When the minister indicated, Preston slipped a ring onto her finger. This new one belongs to me, even if my groom doesn’t know my true name.

After the ceremony, Preston brushed his lips gently against hers.

Iris clapped a hand across her mouth in surprise then said, “Mommy? That man kissed you.”

Preston knelt eye-to-eye with her. “I’m your new Daddy, remember? Mommy and I were just married and now I can kiss her whenever she says it’s okay. Do you think you can call me Daddy?”

Iris nodded. “Are you gonna kiss me, too?”

He smiled broadly. “I certainly am.” He leaned forward and gave her a loud smack on the cheek.

The child giggled. Twice in one day this kind man had made Iris happy. Amanda owed Preston all her wifely devotion.


If you haven’t read this book, I hope you’ll give AMANDA'S RANCHER a read.   

Wednesday, February 24, 2021


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Book 2 of Wild Horse Ranch Series


Mila Nicks

Contemporary Romance

Date Published: January 29th, 2021

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He’s ready to be a better man…

Chase Collins started the summer a brooding, broken man. He was content keeping to Wild Horse Ranch, where he could tend to horses and stew in peace. When Samara Grant reentered his life, she changed everything, and now he wants to prove to her—and himself—he can be the good guy he always hoped to be. What he doesn’t know is that it’s darkest before the dawn…

She’s done running from the past…

Only a summer in Lutton, Texas. That’s what Samara Grant told herself when she arrived. Now months into living in the small town, she’s carved out a life for herself managing her grandma’s B&B, riding horses and falling in love for the first real time in her life. After so many years spent running, she wants happiness, but unfortunately her tragic past is back to haunt her…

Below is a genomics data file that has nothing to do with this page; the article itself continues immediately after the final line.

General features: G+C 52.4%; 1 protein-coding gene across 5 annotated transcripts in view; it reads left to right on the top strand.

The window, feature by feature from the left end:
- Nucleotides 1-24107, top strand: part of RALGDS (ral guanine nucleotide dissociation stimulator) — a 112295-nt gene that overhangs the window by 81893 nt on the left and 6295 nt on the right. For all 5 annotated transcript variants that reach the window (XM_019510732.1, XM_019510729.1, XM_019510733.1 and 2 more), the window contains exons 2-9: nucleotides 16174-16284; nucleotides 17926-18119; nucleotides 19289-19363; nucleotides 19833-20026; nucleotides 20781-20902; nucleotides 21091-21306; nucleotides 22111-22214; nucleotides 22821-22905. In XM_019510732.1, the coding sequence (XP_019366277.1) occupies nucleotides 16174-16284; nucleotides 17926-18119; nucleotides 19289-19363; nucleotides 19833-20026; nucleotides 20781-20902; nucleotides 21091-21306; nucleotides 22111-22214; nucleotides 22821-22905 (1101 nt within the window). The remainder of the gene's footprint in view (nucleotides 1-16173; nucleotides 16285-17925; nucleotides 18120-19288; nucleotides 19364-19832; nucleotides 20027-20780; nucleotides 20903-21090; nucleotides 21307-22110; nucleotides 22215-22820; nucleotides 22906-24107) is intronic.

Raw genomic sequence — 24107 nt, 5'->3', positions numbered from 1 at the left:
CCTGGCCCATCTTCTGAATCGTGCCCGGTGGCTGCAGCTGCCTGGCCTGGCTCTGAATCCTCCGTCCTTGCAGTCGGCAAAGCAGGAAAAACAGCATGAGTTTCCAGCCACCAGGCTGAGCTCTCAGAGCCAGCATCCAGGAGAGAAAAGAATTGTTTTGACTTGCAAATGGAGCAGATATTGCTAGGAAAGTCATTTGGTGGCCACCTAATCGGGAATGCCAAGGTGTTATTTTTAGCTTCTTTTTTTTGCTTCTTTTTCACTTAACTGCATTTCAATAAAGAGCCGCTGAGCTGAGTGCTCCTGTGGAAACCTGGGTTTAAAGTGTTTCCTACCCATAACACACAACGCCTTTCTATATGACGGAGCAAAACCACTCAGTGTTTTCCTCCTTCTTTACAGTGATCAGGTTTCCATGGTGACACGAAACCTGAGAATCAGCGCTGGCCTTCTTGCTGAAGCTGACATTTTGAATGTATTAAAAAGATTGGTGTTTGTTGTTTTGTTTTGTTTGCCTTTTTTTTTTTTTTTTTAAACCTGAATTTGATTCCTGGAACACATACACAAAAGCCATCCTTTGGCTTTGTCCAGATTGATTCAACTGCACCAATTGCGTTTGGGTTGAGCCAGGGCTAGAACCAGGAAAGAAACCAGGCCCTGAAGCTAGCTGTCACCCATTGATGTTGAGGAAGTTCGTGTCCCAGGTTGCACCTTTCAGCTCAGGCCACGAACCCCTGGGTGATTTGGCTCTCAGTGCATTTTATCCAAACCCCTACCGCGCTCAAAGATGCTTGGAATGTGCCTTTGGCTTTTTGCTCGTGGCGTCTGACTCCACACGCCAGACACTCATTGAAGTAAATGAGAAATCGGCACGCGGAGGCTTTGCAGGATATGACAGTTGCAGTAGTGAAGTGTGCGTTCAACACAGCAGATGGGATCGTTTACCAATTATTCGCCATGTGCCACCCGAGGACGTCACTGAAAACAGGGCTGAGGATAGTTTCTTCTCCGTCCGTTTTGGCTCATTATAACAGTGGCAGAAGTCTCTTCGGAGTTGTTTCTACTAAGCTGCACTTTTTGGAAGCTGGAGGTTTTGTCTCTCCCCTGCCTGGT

He’s not letting things go that easily…

Reed Ward is supposed to be the guy who has it all. He comes from the most prestigious family in Lutton. He’s handsome. He’s charming. He always gets the girl—so why is it that he’s on the sidelines watching his life go up in smoke? His family’s torn apart, his ranch is no longer his, and the woman that’s supposed to be his wants his best friend. One things for sure: he’s not going down without a fight…


If possible, she looked even more beautiful than the last time he’d seen her, which was only a week ago. She entered the Horseshoe alongside Lea Wilkes, strolling back into his life like she’d never left it. Her curly black hair was free, grazing the tops of her bare shoulders—shoulders he’d kissed intimately many times, among other places. She’d worn one of those spaghetti-strap dresses he liked, the breezy fabric doing little to hide the curves he remembered so well. It was a tangerine-orange color that looked amazing against her dark brown skin. 

Shit. Shit. Shit. 

How he wanted to stride forward, pull her in for a kiss, and rip that dress right off her—make up for lost time and show her how much he’d missed her. How much he wanted her.